2.4 Presidential Libraries
The Office of Presidential Libraries at NARA administers a nationwide network of 13 Presidential libraries beginning with the 31st President of the United States, Herbert Hoover. On January 20, 2017, NARA will take legal custody of the Presidential records from the Obama administration, which will eventually be housed in the Barack Obama Presidential Library to be located in Chicago. These are not traditional libraries, but rather repositories for preserving and making accessible the papers, records, and other historical materials of U.S. Presidents. Presidential libraries and museums are important sources for historians and researchers studying our presidents and our history. In addition to archiving and preserving Presidential papers and objects, Presidential libraries and museums bring history to millions of in-person and online visitors from around the world.
Strengthening public engagement in the records of the Presidential libraries supports our open government efforts and the mission of the NARA. We will continue to work to increase availability and accessibility of records that are both known to be of interest to researchers as well as working to engage the public in experiences that expose new aspects of the records.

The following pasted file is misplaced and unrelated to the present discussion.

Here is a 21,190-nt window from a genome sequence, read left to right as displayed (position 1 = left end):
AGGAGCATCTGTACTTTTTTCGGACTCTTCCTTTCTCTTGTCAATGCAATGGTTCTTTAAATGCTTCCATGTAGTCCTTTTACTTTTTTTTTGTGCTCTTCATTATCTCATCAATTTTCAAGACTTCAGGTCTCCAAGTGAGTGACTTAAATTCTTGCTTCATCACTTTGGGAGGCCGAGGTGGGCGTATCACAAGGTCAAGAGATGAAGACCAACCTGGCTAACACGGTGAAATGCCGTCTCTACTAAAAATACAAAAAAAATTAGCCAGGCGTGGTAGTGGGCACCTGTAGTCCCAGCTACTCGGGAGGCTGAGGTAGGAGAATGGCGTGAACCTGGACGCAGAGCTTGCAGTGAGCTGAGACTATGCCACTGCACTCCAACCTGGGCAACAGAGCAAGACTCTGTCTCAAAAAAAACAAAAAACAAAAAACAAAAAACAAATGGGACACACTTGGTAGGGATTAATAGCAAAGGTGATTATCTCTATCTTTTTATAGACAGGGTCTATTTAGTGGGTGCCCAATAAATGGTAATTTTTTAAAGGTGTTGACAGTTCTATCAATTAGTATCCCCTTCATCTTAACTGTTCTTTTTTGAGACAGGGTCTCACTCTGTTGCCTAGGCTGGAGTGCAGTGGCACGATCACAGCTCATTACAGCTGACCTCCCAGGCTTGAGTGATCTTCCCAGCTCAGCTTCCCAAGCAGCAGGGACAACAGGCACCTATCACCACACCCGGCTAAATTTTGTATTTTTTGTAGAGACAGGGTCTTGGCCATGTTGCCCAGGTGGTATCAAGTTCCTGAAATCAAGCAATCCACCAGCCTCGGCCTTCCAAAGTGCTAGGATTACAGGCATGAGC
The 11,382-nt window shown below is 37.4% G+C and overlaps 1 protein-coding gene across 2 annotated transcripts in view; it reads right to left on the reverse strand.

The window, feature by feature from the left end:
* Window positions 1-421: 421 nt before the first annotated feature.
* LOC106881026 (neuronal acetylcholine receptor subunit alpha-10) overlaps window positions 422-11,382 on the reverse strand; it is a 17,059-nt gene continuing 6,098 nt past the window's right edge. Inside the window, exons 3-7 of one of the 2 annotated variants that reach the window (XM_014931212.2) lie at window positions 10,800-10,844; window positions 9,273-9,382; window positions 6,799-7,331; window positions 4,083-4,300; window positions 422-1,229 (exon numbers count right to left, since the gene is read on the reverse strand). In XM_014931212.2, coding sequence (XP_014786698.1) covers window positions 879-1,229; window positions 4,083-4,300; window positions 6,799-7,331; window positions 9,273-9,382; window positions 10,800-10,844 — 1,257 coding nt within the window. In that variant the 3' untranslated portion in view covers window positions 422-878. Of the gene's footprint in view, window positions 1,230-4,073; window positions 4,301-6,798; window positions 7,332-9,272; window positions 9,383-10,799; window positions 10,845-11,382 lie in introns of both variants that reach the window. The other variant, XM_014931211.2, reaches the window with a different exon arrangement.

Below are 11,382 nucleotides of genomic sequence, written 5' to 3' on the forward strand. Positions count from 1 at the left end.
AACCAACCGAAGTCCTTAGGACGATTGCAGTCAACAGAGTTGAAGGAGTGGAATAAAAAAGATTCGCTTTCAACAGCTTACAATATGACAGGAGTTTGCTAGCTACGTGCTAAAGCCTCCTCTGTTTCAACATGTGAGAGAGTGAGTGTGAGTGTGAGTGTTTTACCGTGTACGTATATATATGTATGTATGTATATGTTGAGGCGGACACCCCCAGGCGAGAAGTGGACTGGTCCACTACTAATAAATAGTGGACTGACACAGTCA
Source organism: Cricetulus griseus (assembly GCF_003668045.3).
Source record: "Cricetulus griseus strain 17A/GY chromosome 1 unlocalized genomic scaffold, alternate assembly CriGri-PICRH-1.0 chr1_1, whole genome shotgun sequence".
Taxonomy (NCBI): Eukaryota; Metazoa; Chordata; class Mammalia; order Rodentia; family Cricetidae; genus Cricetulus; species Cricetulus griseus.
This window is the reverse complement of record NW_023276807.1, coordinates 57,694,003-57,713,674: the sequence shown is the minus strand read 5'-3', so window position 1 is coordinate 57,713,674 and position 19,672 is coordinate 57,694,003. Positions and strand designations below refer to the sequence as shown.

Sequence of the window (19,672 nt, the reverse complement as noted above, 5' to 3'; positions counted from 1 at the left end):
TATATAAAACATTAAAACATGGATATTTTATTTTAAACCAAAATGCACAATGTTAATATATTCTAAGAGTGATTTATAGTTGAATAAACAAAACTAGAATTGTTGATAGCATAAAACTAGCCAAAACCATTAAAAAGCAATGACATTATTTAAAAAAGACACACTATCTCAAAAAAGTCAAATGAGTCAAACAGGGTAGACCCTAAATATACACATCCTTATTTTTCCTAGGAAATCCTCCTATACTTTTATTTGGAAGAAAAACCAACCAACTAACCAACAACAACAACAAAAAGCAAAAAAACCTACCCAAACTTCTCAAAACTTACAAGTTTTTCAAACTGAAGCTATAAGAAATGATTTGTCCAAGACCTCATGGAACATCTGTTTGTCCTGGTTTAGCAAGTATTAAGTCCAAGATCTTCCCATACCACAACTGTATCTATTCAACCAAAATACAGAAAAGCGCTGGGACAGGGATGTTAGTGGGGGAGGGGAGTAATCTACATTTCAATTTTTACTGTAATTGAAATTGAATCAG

We will continue leveraging technology to provide better access to the records, further public engagement, and enhance and expand the user experience. Presidential libraries will continue to do this by sharing records and content on social media and digital engagement platforms, including blogs, Facebook, Google Cultural Institute, Instagram, Pinterest, Tumblr, Twitter, and YouTube. We will also use these social media tools as meeting places for the public to ask questions and exchange ideas with staff.
In our ongoing efforts to facilitate open government, Presidential libraries host public Twitter chats on a regular basis. During these online conversations, staff from multiple libraries share documents on a timely topic and answer questions from the public. In 2015, we participated and hosted Twitter chats on a range of topics including women working for White House administrations, holidays at the White House, Presidential vacations, disabilities and the Americans with Disabilities Act, and Ask an Archivist. Building on these successes, we will continue to engage with the public through established and emerging social media channels on a variety of topics of interest. As part of our commitment to this engagement, we will actively seek to learn about and make use of new communications tools.
We continue to expand our cooperative digitization projects to increase online access to the records. The Clinton Library has started its second year of collaboration with the Office of Innovation on a pilot project to scan selected FOIA-responsive records. This project results in the scanning of textual records and the creation of necessary metadata so that these records can be made available through the National Archives Catalog. Pending funding, the agency is planning to expand this into similar projects at other Presidential libraries.